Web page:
October 14th, 2021 – Challenging Ideology: Looking at Historical Museum Practices Through an Indigenous Lens Part 1


As referenced in the Truth and Reconciliation’s call to action, museums and archives play a critical role in telling Canadian and Indigenous history, which has not always been accurately told in this country. To do this, museums and archives need to authentically represent the Indigenous voice in museum and archive spaces. In this series, we intend to intersect with Indigenous knowledge and explore Indigenous recommendations and current Indigenous practice used in museums and archives. This series is supported by a grant from the BC Museums Association, which presents the opportunity to focus on synergies and intersections of museums and archives. Presenters include professionals with expertise and interest in museums and archives. The first two sessions provide shared concepts and stories for exploring these themes, while the third event is more interactive.


The goal of these events is to be a starting point of dialogue for museum professionals to ask and consider how to reflect Indigenous experiences, worldviews, culture, interpretations, and inherent ways of knowing more accurately in a museum setting.

About Part 1 of this webinar series:

This webinar will provide input into what it means to “decolonize museums” from an academic and museum perspective. This panelist session with represent perspective rather than concrete answers. Questions that will be handled are: how do museums portray exclusion? What are steps museums must take to confront a colonial structure and systematic racism? How have museums pondered history of colonial appropriation and cultural restitution?

Thank you for your interest and participation!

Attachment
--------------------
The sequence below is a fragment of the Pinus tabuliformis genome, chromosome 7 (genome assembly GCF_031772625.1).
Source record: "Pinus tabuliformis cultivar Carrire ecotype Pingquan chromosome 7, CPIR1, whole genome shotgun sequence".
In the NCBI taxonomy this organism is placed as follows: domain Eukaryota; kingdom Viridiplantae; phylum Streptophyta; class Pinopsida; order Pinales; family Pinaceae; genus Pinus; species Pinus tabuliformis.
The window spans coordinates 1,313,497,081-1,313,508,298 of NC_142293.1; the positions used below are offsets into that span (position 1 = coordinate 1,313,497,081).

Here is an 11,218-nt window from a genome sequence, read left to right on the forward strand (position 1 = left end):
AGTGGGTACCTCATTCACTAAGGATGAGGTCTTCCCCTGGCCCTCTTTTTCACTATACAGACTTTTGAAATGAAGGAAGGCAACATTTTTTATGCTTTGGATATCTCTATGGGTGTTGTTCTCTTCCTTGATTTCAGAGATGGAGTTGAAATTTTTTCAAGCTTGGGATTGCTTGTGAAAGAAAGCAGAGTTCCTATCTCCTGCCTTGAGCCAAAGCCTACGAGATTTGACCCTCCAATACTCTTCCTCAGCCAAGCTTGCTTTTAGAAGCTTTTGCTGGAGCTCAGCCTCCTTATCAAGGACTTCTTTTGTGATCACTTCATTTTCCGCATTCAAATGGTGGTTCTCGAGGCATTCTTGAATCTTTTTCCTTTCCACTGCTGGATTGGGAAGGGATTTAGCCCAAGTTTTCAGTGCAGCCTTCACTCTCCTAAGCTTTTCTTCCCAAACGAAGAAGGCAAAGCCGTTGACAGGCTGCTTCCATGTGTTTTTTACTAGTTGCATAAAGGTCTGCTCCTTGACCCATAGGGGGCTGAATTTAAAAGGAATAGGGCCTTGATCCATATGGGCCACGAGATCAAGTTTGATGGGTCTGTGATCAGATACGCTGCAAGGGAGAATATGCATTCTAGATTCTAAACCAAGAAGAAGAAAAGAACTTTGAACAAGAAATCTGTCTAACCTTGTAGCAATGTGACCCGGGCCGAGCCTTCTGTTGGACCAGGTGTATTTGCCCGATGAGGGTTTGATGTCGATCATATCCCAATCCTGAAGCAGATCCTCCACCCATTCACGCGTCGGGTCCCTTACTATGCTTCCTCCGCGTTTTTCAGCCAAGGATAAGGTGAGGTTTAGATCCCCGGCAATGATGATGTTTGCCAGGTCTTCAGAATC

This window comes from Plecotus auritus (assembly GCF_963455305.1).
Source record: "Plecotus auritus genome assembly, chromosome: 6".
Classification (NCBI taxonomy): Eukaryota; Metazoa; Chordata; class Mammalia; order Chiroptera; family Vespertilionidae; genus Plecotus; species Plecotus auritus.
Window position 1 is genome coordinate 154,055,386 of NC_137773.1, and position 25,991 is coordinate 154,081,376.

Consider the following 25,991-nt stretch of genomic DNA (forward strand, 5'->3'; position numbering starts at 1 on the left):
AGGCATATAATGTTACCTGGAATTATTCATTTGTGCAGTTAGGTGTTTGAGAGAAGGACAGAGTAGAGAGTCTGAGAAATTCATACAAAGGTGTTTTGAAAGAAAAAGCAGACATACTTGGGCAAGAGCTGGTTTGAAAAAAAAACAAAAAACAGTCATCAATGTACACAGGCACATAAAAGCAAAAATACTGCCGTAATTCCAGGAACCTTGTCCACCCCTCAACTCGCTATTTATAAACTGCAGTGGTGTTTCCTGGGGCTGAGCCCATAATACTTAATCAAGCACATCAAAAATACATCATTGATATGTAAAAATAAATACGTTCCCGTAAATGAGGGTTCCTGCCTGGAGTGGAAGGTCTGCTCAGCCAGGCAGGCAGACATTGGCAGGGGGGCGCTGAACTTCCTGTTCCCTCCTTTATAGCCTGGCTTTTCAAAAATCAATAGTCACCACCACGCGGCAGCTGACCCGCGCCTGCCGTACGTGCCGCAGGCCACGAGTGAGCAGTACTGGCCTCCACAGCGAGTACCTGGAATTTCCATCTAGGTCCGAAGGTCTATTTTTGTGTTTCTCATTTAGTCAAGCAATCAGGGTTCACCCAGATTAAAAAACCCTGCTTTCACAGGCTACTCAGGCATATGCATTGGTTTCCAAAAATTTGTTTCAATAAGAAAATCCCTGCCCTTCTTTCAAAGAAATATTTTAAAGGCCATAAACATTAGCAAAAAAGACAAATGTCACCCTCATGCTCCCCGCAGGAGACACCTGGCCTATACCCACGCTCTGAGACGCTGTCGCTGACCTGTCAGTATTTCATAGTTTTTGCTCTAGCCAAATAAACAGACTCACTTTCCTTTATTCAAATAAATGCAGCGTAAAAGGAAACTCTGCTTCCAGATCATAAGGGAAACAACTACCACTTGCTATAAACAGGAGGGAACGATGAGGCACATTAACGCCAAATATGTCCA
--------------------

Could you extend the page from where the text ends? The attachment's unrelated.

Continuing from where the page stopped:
This session’s video is now available for viewing.

Thank you to everyone for your continued interest in our events.

We would like to reiterate that everyone is welcome to our UBCLC sessions.

Our events aim to embody a safe space for everyone of all different backgrounds to have their opinions and voices equally heard.

Date: Thursday, October 14th, 2021 (PST)
Time: 10 a.m. to 11:30 am

About the Presenters:


Genevieve Hill

Collections Manager, BC Archaeology Collections | Royal BC Museum

Genevieve earned a BA in Greek and Roman Studies and Anthropology from the University of Victoria, and an MA and PhD in Archaeology from the University of Exeter, UK. Over the past 20 years she has worked on cultural sites throughout the south coast of BC, the UK, Greece, and Turkey as an academic and professional archaeologist. She is currently the BC Archaeology Collection Manager and Researcher in the Indigenous Collection and Repatriation Department at the Royal BC Museum. In this role she cares for cultural belongings recovered from archaeological contexts and facilitates the repatriation of cultural belongings and Ancestors to their descendent communities.



Melissa Adams

Librarian and Archivist | Union of BC Indian Chiefs

Melissa Adams is the Librarian and Archivist at the Union of British Columbia Indian Chiefs (UBCIC). She is a member of the Nisga’a Nation from the House of Wisin Xbil’tkw of the Gisk’aast (Killerwhale) tribe. Her education background includes History, First Nations Studies and Archival Studies, and she completed the Aboriginal Training Program in Museum Practices at the Canadian Museum of History. She has previously worked at government, religious, educational and private libraries and archives.

Erica Hernández-Read

Head, Archives & Special Collections |University of Northern British Columbia

Erica Hernández-Read is Head of the Northern BC Archives & Special Collections at the University of Northern British Columbia. She holds a Master’s degree in Archival Studies from the University of British Columbia and for the past 20 years has focused her work on a participatory and community-archiving approach to knowledge building. Erica is co-Chair of the Response to the Report of the Truth and Reconciliation Commission Taskforce, member of the Indigitization Program Steering Committee, and President of the Association of Canadian Archivists (2021-23).



Jordan Wilson

PhD Student, New York University | Independent curator

Jordan Wilson is an emerging curator and writer and is currently a PhD student in Anthropology at New York University. He is a member of the Musqueam First Nation. Prior to starting graduate studies, Wilson was a Curatorial Intern at the Morris and Helen Belkin Art Gallery (2017-2018). He holds an MA in Anthropology (with a focus on critical museum studies) and a BA in First Nations Studies (now First Nations and Indigenous Studies), both obtained at the University of British Columbia. Wilson was a co-curator of the exhibits cəsnaʔəm, the city before the city (2015) and In a Different Light: Reflecting on Northwest Coast Art (2017) at the UBC Museum of Anthropology.



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